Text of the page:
“What the PBA and others are interested in is taking a multimodal look at portals and looking at the network overall and saying, ‘This street is a bike street, so this other street might be best for transit or freight.’ [With part of these grant dollars] we’re trying to fund that conversation and come out with some real projects. We’re not going into this with lines on a map. We’re saying, ‘We need a north/south connection through downtown. Let’s look at which streets make sense.'”

Approaching “bike projects” from a more multimodal perspective instead of pushing them through as bike-only, has become an established trend for PBOT. Consider who they successfully massaged freight and business concerns on the NE 12th Avenue overcrossing project. Also look to the N. Williams project, which started as bike-focused, but morphed into a host of safety improvements for people walking, driving, and so on.

Even though this approach means there will be trade-offs (not every street will be excellent for biking on), Bower sees this as a positive step for bicycling overall. “We need to treat bikes with the same seriousness we treat transit and light rail. It’s time for interested parties to take a serious look at how we’re accommodating bikes downtown; and by virtue of that, there will be tradeoffs.”

Also in the grant application is $500,000 that would go to Portland Parks & Recreation for planning and project development of the South Waterfront Greenway, a major project already in process. These funds would go toward ensuring the best outcome for the trail component of that project.

With $1 million of the grant going to planning and project development, that would leave $5 million for actual implementation.

This grant application is part of $22.2 million in available funds through Metro’s 2016-2018 Regional Flexible Funds Allocation, which is part of their Metropolitan Transportation Improvement Program (MTIP). Bower says he expects to receive about $10.2 million in funding for “Active Transportation” projects and $3.7 million for “Green Economy/Freight” projects as per Metro policy. Another $8.26 million is available through what Metro calls the “Regional Economic Opportunity Fund.”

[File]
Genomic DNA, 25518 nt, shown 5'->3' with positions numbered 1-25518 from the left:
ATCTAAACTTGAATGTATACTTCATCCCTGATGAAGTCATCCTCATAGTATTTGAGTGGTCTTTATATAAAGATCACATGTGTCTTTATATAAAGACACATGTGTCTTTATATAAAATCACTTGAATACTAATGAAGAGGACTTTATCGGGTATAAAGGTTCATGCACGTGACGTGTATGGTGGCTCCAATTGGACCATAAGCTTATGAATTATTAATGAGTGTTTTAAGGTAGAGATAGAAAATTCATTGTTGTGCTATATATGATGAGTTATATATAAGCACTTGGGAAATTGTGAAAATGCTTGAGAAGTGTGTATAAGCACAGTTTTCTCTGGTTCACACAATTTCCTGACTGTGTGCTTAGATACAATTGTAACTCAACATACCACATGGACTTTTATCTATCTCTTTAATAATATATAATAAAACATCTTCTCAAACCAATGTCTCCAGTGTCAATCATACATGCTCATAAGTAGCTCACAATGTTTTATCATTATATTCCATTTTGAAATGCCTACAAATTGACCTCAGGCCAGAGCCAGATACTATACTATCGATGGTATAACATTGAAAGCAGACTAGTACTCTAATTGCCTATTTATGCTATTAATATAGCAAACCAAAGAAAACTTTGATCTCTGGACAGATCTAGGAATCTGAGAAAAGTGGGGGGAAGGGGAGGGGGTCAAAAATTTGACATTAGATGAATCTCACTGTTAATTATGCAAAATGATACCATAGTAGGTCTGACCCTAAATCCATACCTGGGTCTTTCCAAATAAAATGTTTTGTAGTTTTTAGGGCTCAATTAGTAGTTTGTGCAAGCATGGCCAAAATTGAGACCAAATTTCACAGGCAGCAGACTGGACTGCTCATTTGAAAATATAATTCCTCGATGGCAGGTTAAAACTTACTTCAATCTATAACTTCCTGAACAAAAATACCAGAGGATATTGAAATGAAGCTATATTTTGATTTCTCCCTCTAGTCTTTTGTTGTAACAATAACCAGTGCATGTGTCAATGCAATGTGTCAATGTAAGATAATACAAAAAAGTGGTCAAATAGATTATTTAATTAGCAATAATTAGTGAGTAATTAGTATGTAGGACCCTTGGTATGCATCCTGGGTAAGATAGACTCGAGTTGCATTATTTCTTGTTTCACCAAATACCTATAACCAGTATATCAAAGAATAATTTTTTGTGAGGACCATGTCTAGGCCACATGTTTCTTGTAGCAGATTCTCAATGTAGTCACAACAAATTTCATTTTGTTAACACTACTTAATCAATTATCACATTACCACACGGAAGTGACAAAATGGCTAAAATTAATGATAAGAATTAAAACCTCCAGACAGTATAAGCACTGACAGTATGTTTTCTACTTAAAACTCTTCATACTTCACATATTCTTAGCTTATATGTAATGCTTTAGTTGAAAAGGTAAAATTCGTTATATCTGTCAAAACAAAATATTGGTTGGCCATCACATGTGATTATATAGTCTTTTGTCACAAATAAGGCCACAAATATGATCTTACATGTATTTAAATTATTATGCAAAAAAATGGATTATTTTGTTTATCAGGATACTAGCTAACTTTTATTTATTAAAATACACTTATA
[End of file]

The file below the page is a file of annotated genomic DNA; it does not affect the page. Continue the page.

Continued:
Stay tuned for March 15th, when summaries of all the projects on PBOT’s list will be available.

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32 thoughts on “City reveals plans for $6 million downtown ‘multimodal safety improvements’”

  1. Avatar Andrew K says:

    well, this does take a little bit of the sting (a very tiny amount mind you…) away from all the CRC news lately. Thanks for the report!

  2. Avatar Tim Davis says:

    Agreed! Speaking of the CRC, Jonathan, do you know which legislators would be best to contact regarding the CRC? We tend to have two bad habits: a) preaching exclusively to the choir and b) trying to convince those who are so diametrically opposed to everything for which we stand that it’s hopeless to have ANY meaningful dialogue with them.

    So, if you know of any legislators who are only *mildly* supporting the CRC, I’d love to write a long letter to them to hopefully convince them exactly why the CRC is the worst transportation project on which we could possibly embark.

    Back to your original topic: this $6 million grant sounds like great news!! Let’s have at least one N-S and at least one E-W street that features 100% physically separated bicycle facilities, so that anyone from 8-80 will feel safe biking on those streets downtown!